4. Determinants of public attitudes to genetically modified salmon.

    Directory of Open Access Journals (Sweden)

    Latifah Amin

    Full Text Available The objective of this paper is to assess the attitude of Malaysian stakeholders to genetically modified (GM salmon and to identify the factors that influence their acceptance of GM salmon using a structural equation model. A survey was carried out on 434 representatives from various stakeholder groups in the Klang Valley region of Malaysia. Public attitude towards GM salmon was measured using self-developed questionnaires with seven-point Likert scales. The findings of this study have confirmed that public attitudes towards GM salmon is a complex issue and should be seen as a multi-faceted process. The most important direct predictors for the encouragement of GM salmon are the specific application-linked perceptions about religious acceptability of GM salmon followed by perceived risks and benefits, familiarity, and general promise of modern biotechnology. Encouragement of GM salmon also involves the interplay among other factors such as general concerns of biotechnology, threatening the natural order of things, the need for labeling, the need for patenting, confidence in regulation, and societal values. The research findings can serve as a database that will be useful for understanding the social construct of public attitude towards GM foods in a developing country.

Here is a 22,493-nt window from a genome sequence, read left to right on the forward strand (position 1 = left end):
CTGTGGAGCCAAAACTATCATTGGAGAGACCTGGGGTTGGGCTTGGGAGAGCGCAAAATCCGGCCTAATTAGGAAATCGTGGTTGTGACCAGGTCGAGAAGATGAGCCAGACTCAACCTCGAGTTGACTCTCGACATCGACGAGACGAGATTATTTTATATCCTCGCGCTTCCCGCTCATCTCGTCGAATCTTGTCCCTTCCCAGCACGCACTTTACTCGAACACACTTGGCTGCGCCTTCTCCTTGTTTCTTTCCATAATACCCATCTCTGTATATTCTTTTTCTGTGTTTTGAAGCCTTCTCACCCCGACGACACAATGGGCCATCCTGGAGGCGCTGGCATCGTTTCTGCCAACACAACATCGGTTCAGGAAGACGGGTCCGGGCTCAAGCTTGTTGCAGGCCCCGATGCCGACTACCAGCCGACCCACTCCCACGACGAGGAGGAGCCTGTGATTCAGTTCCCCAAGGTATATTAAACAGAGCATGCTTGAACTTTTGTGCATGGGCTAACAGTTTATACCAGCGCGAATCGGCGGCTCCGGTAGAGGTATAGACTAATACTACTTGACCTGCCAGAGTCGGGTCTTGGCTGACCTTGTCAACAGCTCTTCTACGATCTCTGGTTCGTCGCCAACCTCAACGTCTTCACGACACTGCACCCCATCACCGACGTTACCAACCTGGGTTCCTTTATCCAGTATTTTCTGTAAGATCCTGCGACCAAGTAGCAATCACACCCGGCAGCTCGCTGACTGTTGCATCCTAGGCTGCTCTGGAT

5. Snake River sockeye salmon (Oncorhynchus nerka) habitat/limnologic research

    International Nuclear Information System (INIS)

    Spaulding, S.

    1993-05-01